Graduated Learning: Life after College

I got my degree, I got a job…now what?

Paying someone to manage my portfolio: My review of Financial Engines February 21, 2013

Filed under: Personal Finance — Stephanie @ 10:05 pm
Tags: , ,

A while back I discussed trying a portfolio managing service through my 401k.  Since they were giving me a 3-month free trial, I figured I’d try it out.

I had forgotten to write a review of the program until a friend of mine got a similar offer, and she wanted to hear what I thought of it.  So, here we go!

When I signed up, I think I told them my age, and what my other retirement accounts looked like, and I told them to go ahead and do their thing.  They changed the ratios of the funds that I’d “buy” each pay period.  Then every month, they’d slightly re-balance my portfolio, so as to not change everything over all at once.

The first time I called to cancel (before the 3 month trial period ended), they offered to give me another 3 months, so I kept it.  They hadn’t finished their re-balancing, so they wanted me to stay with the program to see if I’d like it more after they fully re-balanced my portfolio.  The 3 months passed, my portfolio got a bit less lopsided, but then it got to be a little over 3 months, so I ended up getting charged for some of the portfolio management (whoops!).   I paid a total of $9.25 in fees for my forgetfulness… not terrible, but annoying.  ALWAYS set a reminder for when you want to cancel something so you don’t get charged!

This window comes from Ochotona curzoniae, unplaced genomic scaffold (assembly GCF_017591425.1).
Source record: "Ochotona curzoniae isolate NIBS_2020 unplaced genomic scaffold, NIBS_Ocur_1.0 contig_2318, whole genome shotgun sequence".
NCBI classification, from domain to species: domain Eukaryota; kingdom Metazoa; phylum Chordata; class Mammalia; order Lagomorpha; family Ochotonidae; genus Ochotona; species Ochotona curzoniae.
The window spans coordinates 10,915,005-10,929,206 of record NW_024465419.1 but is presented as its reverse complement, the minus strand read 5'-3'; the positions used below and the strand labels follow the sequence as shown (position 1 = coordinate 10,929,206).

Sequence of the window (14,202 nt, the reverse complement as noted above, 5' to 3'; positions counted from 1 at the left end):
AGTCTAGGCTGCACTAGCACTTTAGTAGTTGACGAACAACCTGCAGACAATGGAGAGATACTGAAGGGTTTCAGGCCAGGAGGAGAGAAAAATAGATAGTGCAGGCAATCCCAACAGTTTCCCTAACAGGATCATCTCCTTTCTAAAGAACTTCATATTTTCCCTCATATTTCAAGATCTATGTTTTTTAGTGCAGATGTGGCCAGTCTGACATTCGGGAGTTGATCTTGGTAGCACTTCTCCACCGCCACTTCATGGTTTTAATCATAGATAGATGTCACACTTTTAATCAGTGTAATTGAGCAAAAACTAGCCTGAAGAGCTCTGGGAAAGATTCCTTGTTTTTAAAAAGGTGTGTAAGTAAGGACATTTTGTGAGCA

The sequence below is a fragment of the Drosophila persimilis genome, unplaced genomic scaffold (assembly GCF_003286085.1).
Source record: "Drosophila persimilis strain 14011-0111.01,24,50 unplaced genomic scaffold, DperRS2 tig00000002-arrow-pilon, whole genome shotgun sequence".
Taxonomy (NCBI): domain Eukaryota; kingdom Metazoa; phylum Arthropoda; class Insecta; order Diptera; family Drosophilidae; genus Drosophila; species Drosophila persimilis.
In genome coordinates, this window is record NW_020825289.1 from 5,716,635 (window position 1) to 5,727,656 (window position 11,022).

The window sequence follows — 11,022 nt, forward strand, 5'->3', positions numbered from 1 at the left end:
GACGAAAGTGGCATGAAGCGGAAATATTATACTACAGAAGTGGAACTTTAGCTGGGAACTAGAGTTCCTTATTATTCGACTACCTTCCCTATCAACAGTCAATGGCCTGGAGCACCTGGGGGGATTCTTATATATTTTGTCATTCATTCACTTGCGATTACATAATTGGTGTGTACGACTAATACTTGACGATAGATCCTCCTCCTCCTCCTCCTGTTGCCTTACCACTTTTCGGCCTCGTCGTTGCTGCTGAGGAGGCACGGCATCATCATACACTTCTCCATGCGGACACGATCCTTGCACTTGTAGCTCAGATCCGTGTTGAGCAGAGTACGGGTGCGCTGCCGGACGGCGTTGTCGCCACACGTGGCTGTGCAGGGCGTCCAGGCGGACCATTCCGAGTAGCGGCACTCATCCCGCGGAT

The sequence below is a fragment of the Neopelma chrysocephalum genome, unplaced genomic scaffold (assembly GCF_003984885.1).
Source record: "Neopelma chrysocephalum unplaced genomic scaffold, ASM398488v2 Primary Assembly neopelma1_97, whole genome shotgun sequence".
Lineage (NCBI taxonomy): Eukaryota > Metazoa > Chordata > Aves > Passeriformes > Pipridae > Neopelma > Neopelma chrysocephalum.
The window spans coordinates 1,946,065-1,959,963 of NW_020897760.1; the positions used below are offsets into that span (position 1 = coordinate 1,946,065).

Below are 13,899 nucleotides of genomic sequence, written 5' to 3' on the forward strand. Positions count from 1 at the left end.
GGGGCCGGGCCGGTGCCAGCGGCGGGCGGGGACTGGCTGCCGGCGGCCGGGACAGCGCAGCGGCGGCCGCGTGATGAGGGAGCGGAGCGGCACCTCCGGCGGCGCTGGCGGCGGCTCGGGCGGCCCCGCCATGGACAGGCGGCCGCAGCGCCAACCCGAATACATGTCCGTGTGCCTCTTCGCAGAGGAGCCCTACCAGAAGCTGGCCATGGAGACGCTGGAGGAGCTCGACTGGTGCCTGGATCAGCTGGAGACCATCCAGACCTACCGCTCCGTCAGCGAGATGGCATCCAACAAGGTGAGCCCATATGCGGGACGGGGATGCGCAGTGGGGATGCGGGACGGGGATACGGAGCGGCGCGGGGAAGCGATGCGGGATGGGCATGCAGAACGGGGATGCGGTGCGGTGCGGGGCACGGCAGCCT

What I liked:  I got to be lazy, and let them make decisions for me.  I knew that my portfolio was  not set up very well, but I think I was a bit too chicken to actually change anything about it.  Knowing these people have experience in portfolio management and that they would do it in a smart way was helpful.  Because honestly, had I not signed up, my 401k would have remained very unbalanced and poorly planned. Let them worry, that’s their job!